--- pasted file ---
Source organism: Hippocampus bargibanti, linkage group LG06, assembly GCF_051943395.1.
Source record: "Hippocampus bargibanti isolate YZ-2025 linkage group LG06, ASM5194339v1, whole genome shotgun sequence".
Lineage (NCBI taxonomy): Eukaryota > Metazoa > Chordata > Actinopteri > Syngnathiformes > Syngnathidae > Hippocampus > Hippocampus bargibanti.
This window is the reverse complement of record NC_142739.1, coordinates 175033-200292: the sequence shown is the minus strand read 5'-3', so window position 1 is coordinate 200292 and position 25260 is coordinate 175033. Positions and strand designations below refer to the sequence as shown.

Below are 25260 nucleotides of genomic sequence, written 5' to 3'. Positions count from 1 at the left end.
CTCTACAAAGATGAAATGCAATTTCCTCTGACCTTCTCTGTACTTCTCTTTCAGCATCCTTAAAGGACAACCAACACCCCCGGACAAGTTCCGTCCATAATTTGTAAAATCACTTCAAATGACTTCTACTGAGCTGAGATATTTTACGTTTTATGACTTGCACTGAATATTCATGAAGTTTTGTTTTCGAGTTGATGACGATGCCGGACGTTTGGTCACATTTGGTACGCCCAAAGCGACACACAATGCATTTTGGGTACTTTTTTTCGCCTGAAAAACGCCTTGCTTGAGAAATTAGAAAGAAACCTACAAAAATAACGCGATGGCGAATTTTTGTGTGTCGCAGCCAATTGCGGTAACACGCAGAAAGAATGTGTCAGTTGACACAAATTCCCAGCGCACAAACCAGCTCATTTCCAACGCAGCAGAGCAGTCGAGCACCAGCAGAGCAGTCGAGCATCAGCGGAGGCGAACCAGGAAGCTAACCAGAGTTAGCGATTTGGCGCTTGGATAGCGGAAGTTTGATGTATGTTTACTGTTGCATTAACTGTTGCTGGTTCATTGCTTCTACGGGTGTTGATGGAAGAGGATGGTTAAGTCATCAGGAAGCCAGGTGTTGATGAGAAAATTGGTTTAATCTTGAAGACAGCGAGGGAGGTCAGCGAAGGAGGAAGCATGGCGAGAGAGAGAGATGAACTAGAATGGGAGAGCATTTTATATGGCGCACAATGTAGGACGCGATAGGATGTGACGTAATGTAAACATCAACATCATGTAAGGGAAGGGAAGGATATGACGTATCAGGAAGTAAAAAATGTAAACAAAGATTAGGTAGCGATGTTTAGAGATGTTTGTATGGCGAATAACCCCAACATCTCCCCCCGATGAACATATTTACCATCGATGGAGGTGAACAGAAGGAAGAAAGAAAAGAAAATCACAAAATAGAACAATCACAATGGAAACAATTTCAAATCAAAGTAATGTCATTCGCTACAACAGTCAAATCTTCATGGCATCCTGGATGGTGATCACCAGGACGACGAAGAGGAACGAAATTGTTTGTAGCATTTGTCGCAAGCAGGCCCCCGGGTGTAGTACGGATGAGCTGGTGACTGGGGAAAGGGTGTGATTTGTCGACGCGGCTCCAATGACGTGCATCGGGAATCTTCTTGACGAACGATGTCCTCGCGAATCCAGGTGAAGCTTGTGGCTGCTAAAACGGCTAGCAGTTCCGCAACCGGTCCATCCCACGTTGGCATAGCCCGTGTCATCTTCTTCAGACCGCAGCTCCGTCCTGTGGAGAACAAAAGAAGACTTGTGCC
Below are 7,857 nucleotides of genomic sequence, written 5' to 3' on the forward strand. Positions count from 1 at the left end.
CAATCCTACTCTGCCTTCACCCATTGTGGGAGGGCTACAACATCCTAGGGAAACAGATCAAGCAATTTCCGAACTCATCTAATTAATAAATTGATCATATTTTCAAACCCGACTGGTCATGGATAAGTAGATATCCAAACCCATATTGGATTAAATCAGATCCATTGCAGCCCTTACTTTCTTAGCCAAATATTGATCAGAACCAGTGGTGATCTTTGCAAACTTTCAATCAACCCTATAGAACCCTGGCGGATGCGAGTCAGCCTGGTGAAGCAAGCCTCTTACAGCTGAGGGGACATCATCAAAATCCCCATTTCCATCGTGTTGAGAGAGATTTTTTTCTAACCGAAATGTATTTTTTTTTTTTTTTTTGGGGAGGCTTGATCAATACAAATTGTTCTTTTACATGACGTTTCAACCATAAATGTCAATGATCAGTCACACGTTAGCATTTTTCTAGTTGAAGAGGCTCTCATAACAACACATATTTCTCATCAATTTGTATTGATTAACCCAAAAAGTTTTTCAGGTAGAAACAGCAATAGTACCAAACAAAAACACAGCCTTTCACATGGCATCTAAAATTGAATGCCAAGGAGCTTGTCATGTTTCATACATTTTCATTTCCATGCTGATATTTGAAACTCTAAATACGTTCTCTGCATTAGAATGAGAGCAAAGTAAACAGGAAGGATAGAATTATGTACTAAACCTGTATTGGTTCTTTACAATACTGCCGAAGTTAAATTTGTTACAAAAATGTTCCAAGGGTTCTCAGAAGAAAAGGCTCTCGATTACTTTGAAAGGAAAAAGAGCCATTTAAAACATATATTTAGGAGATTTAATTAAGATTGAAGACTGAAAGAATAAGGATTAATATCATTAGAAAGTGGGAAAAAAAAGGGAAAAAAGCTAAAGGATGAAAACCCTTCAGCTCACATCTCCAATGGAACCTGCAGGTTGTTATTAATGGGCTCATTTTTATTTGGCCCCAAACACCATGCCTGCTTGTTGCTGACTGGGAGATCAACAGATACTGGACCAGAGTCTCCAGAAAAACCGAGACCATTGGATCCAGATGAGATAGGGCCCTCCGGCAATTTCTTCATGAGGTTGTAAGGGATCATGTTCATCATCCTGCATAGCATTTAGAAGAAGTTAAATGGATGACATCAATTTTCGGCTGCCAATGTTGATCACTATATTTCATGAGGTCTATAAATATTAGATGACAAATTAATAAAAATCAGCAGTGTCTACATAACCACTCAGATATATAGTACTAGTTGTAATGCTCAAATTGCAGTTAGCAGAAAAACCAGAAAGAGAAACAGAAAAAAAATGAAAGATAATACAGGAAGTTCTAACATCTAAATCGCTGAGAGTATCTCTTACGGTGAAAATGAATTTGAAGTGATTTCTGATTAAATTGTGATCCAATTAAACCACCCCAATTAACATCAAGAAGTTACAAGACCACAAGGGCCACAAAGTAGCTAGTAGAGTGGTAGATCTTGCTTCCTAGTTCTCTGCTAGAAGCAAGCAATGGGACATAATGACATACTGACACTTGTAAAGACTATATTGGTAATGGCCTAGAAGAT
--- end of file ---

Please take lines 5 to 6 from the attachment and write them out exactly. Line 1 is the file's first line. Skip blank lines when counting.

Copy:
Below are 25260 nucleotides of genomic sequence, written 5' to 3'. Positions count from 1 at the left end.
CTCTACAAAGATGAAATGCAATTTCCTCTGACCTTCTCTGTACTTCTCTTTCAGCATCCTTAAAGGACAACCAACACCCCCGGACAAGTTCCGTCCATAATTTGTAAAATCACTTCAAATGACTTCTACTGAGCTGAGATATTTTACGTTTTATGACTTGCACTGAATATTCATGAAGTTTTGTTTTCGAGTTGATGACGATGCCGGACGTTTGGTCACATTTGGTACGCCCAAAGCGACACACAATGCATTTTGGGTACTTTTTTTCGCCTGAAAAACGCCTTGCTTGAGAAATTAGAAAGAAACCTACAAAAATAACGCGATGGCGAATTTTTGTGTGTCGCAGCCAATTGCGGTAACACGCAGAAAGAATGTGTCAGTTGACACAAATTCCCAGCGCACAAACCAGCTCATTTCCAACGCAGCAGAGCAGTCGAGCACCAGCAGAGCAGTCGAGCATCAGCGGAGGCGAACCAGGAAGCTAACCAGAGTTAGCGATTTGGCGCTTGGATAGCGGAAGTTTGATGTATGTTTACTGTTGCATTAACTGTTGCTGGTTCATTGCTTCTACGGGTGTTGATGGAAGAGGATGGTTAAGTCATCAGGAAGCCAGGTGTTGATGAGAAAATTGGTTTAATCTTGAAGACAGCGAGGGAGGTCAGCGAAGGAGGAAGCATGGCGAGAGAGAGAGATGAACTAGAATGGGAGAGCATTTTATATGGCGCACAATGTAGGACGCGATAGGATGTGACGTAATGTAAACATCAACATCATGTAAGGGAAGGGAAGGATATGACGTATCAGGAAGTAAAAAATGTAAACAAAGATTAGGTAGCGATGTTTAGAGATGTTTGTATGGCGAATAACCCCAACATCTCCCCCCGATGAACATATTTACCATCGATGGAGGTGAACAGAAGGAAGAAAGAAAAGAAAATCACAAAATAGAACAATCACAATGGAAACAATTTCAAATCAAAGTAATGTCATTCGCTACAACAGTCAAATCTTCATGGCATCCTGGATGGTGATCACCAGGACGACGAAGAGGAACGAAATTGTTTGTAGCATTTGTCGCAAGCAGGCCCCCGGGTGTAGTACGGATGAGCTGGTGACTGGGGAAAGGGTGTGATTTGTCGACGCGGCTCCAATGACGTGCATCGGGAATCTTCTTGACGAACGATGTCCTCGCGAATCCAGGTGAAGCTTGTGGCTGCTAAAACGGCTAGCAGTTCCGCAACCGGTCCATCCCACGTTGGCATAGCCCGTGTCATCTTCTTCAGACCGCAGCTCCGTCCTGTGGAGAACAAAAGAAGACTTGTGCC